If 'The Bronze Horseman' stole my heart then 'The Bridge to Holy Cross' has stolen a few weeks of my reading life. Was it worth it? Well, it still deserves 3.5 stars but I do have a few bones to pick in my review. Consider yourself warned.
This book began brilliantly. I was absolutely enthralled from the opening chapter and Simons effortlessly kept up a pace and tension that rivalled 'The Bronze Horseman'. On my birthday, I was reading it on my work break and something major was happening. As my lunch break ticked over I literally had to FORCE myself to put the book down. I had a crazy conversation in my head about priorities and work responsibility that just kept being met by my whingy inner-child who answered with 'But it's my BIRTHDAY!'. The point of telling you this is so you understand the depth of my rapture for this book.
Then, the flashbacks started. Now Simons had been EFFECTIVELY using flashbacks to keep up tension and give the reader an understanding of Alexander's childhood up till that point but then she made a big mistake. There was about 150 pages in the middle of the novel that I was forced to skim as the author retold the story of Tatiana and Alexander. Seriously, she retold a condensed version of The Bronze Horseman. Now being that she wrote both books in third person, I can honestly not for the life of me understand why she did that if not just to fill up space. No new information was revealed.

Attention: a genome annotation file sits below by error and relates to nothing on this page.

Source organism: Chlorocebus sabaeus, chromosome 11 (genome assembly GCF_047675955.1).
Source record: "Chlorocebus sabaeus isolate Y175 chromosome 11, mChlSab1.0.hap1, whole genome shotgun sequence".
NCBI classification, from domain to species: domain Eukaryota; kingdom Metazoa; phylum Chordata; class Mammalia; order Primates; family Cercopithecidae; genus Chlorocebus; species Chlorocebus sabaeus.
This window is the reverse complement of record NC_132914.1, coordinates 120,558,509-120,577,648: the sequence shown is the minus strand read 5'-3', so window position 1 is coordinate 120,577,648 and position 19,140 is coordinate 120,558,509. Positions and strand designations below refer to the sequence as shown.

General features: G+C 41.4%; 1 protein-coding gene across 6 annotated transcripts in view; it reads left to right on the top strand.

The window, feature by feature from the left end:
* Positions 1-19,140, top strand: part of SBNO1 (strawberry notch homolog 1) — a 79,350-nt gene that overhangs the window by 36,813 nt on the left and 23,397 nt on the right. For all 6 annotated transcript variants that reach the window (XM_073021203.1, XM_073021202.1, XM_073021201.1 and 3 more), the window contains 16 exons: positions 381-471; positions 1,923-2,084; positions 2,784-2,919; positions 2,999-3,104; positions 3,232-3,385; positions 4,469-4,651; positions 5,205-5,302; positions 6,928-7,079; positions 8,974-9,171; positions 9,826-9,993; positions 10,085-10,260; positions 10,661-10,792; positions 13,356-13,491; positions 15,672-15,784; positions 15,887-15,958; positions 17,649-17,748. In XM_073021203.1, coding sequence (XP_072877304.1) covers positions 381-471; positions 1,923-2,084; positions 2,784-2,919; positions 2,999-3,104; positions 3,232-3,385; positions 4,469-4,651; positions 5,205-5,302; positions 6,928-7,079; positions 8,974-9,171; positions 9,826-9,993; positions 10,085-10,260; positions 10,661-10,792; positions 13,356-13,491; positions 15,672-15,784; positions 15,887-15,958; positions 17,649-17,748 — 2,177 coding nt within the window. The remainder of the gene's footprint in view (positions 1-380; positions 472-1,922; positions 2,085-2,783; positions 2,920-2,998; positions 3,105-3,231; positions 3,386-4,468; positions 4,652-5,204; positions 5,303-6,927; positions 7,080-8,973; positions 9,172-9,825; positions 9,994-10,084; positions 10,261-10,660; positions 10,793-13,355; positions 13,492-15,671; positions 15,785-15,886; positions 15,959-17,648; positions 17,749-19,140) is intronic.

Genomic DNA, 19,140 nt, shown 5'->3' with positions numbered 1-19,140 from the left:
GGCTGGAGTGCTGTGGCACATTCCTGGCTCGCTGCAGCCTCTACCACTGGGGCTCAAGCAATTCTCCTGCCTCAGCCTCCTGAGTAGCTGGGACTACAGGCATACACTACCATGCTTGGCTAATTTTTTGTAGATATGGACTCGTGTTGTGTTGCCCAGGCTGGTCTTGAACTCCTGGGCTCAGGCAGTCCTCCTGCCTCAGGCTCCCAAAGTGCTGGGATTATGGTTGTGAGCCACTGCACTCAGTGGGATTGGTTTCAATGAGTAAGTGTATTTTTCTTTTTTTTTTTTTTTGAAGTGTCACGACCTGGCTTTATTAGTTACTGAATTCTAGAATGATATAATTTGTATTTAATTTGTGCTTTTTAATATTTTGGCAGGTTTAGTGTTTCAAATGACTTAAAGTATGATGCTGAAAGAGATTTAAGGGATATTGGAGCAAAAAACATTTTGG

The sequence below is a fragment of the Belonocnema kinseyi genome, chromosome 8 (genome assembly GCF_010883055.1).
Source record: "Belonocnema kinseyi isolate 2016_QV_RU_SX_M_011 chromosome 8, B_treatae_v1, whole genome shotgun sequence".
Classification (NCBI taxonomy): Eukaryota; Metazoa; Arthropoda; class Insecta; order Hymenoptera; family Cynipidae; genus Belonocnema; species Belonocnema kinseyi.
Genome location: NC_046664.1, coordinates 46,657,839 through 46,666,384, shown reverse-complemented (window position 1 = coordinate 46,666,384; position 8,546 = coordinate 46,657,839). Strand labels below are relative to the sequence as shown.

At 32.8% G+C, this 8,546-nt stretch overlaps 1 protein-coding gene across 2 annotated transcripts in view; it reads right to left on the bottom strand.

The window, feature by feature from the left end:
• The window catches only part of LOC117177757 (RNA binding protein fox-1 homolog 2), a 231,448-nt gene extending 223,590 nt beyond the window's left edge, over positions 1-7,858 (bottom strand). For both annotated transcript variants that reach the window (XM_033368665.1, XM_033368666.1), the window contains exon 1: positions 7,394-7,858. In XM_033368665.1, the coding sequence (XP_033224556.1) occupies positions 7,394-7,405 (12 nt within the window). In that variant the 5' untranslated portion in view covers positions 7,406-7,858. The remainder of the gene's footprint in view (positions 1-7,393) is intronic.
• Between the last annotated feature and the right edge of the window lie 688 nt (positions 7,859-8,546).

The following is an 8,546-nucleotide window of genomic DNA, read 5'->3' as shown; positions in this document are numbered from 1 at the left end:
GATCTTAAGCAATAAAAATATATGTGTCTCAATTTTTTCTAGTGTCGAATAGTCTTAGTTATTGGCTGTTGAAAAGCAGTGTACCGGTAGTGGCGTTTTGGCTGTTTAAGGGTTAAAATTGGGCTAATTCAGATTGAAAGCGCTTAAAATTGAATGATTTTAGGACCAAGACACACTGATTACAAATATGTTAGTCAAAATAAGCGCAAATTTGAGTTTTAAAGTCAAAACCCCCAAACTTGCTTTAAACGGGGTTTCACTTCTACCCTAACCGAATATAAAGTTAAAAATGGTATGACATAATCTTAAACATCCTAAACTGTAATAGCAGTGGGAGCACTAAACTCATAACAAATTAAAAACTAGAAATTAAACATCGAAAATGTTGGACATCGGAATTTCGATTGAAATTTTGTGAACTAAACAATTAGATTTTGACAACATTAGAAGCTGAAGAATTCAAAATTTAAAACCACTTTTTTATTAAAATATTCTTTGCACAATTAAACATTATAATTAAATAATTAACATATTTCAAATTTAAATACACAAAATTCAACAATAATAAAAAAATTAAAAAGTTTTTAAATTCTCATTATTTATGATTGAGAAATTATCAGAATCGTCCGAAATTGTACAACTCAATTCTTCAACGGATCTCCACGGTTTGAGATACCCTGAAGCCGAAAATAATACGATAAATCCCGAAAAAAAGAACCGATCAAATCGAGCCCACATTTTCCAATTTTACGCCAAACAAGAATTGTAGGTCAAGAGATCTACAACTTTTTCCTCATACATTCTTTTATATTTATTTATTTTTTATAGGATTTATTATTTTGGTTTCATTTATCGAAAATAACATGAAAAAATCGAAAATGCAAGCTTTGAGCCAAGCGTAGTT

Needless to say, my enthusiasm for the book was considerably curbed at that point. I forced myself to keep reading but it took me another two weeks to get through. It was actually the idea of going on to read my other birthday books that spurred me to hurry up and finish this one.
And then something surprising happened.
I got hooked again.
The ending to the novel was as breathtaking as the start and Simons was completely redeemed for her sagging middle. The story of Tatiana and Alexander is so powerful that it could probably carry even the most boring plot but Simons's magic is that her plot, most of the time, is as frenetic as her main character's love scenes. The remind me of a Russian Jamie and Claire, a Russian Nathaniel and Elizabeth, a Russian Henry and Claire. They are a love of such passionate, violent proportions that the Red Army can't keep them apart.
So, as faithfully as one of Stalin's commrades I will read 'The Summer Garden' even though the size does make me a little dubious. I am well and truly captured by Tatiana and Alexander and I just have to know what becomes of them.